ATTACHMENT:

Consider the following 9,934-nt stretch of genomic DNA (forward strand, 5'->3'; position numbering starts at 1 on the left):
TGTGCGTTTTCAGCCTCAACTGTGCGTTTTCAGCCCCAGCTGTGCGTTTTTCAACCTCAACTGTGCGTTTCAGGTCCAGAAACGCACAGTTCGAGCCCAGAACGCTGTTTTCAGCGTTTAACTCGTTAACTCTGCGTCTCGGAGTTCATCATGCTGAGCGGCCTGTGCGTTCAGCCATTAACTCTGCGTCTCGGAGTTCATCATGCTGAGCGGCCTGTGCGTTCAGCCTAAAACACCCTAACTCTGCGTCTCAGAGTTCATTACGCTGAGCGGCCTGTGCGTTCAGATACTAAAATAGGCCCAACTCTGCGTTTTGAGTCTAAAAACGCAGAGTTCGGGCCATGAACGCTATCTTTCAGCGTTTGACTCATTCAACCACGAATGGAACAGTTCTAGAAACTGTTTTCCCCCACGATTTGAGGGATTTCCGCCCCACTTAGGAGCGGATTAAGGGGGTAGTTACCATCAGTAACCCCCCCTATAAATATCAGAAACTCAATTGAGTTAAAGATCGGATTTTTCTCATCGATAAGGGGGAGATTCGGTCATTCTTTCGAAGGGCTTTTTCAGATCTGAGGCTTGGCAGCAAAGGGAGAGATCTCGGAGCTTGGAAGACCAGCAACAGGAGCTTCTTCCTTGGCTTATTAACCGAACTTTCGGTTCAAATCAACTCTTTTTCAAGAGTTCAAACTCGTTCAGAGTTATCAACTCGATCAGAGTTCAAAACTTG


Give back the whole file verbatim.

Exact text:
Consider the following 9,934-nt stretch of genomic DNA (forward strand, 5'->3'; position numbering starts at 1 on the left):
TGTGCGTTTTCAGCCTCAACTGTGCGTTTTCAGCCCCAGCTGTGCGTTTTTCAACCTCAACTGTGCGTTTCAGGTCCAGAAACGCACAGTTCGAGCCCAGAACGCTGTTTTCAGCGTTTAACTCGTTAACTCTGCGTCTCGGAGTTCATCATGCTGAGCGGCCTGTGCGTTCAGCCATTAACTCTGCGTCTCGGAGTTCATCATGCTGAGCGGCCTGTGCGTTCAGCCTAAAACACCCTAACTCTGCGTCTCAGAGTTCATTACGCTGAGCGGCCTGTGCGTTCAGATACTAAAATAGGCCCAACTCTGCGTTTTGAGTCTAAAAACGCAGAGTTCGGGCCATGAACGCTATCTTTCAGCGTTTGACTCATTCAACCACGAATGGAACAGTTCTAGAAACTGTTTTCCCCCACGATTTGAGGGATTTCCGCCCCACTTAGGAGCGGATTAAGGGGGTAGTTACCATCAGTAACCCCCCCTATAAATATCAGAAACTCAATTGAGTTAAAGATCGGATTTTTCTCATCGATAAGGGGGAGATTCGGTCATTCTTTCGAAGGGCTTTTTCAGATCTGAGGCTTGGCAGCAAAGGGAGAGATCTCGGAGCTTGGAAGACCAGCAACAGGAGCTTCTTCCTTGGCTTATTAACCGAACTTTCGGTTCAAATCAACTCTTTTTCAAGAGTTCAAACTCGTTCAGAGTTATCAACTCGATCAGAGTTCAAAACTTG